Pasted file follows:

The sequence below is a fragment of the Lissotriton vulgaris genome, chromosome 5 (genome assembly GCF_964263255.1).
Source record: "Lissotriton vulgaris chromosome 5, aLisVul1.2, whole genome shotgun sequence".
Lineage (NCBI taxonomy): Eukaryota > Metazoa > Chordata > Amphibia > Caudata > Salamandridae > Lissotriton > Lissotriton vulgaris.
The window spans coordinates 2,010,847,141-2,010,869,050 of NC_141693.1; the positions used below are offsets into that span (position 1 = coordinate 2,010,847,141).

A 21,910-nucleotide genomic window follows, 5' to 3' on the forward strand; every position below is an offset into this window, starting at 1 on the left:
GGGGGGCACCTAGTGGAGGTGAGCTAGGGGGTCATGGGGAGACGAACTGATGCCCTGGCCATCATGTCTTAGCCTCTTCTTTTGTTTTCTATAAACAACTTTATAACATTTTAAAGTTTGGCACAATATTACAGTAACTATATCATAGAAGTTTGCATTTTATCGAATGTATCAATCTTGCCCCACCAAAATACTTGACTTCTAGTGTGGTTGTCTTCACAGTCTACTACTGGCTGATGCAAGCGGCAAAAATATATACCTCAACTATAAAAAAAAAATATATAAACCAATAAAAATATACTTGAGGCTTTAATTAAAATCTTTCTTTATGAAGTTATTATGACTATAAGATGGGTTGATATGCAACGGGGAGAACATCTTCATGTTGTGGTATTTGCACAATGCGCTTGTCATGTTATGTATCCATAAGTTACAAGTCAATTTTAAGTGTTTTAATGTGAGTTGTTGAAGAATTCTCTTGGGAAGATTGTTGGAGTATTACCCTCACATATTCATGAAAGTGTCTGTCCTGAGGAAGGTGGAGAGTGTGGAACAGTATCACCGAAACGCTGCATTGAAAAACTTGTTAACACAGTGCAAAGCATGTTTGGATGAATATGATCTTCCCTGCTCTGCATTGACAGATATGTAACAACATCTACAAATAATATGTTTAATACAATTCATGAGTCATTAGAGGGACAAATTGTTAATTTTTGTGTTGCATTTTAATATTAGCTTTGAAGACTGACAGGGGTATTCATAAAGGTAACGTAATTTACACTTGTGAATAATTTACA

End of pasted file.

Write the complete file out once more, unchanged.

The sequence below is a fragment of the Lissotriton vulgaris genome, chromosome 5 (genome assembly GCF_964263255.1).
Source record: "Lissotriton vulgaris chromosome 5, aLisVul1.2, whole genome shotgun sequence".
Lineage (NCBI taxonomy): Eukaryota > Metazoa > Chordata > Amphibia > Caudata > Salamandridae > Lissotriton > Lissotriton vulgaris.
The window spans coordinates 2,010,847,141-2,010,869,050 of NC_141693.1; the positions used below are offsets into that span (position 1 = coordinate 2,010,847,141).

A 21,910-nucleotide genomic window follows, 5' to 3' on the forward strand; every position below is an offset into this window, starting at 1 on the left:
GGGGGGCACCTAGTGGAGGTGAGCTAGGGGGTCATGGGGAGACGAACTGATGCCCTGGCCATCATGTCTTAGCCTCTTCTTTTGTTTTCTATAAACAACTTTATAACATTTTAAAGTTTGGCACAATATTACAGTAACTATATCATAGAAGTTTGCATTTTATCGAATGTATCAATCTTGCCCCACCAAAATACTTGACTTCTAGTGTGGTTGTCTTCACAGTCTACTACTGGCTGATGCAAGCGGCAAAAATATATACCTCAACTATAAAAAAAAAATATATAAACCAATAAAAATATACTTGAGGCTTTAATTAAAATCTTTCTTTATGAAGTTATTATGACTATAAGATGGGTTGATATGCAACGGGGAGAACATCTTCATGTTGTGGTATTTGCACAATGCGCTTGTCATGTTATGTATCCATAAGTTACAAGTCAATTTTAAGTGTTTTAATGTGAGTTGTTGAAGAATTCTCTTGGGAAGATTGTTGGAGTATTACCCTCACATATTCATGAAAGTGTCTGTCCTGAGGAAGGTGGAGAGTGTGGAACAGTATCACCGAAACGCTGCATTGAAAAACTTGTTAACACAGTGCAAAGCATGTTTGGATGAATATGATCTTCCCTGCTCTGCATTGACAGATATGTAACAACATCTACAAATAATATGTTTAATACAATTCATGAGTCATTAGAGGGACAAATTGTTAATTTTTGTGTTGCATTTTAATATTAGCTTTGAAGACTGACAGGGGTATTCATAAAGGTAACGTAATTTACACTTGTGAATAATTTACA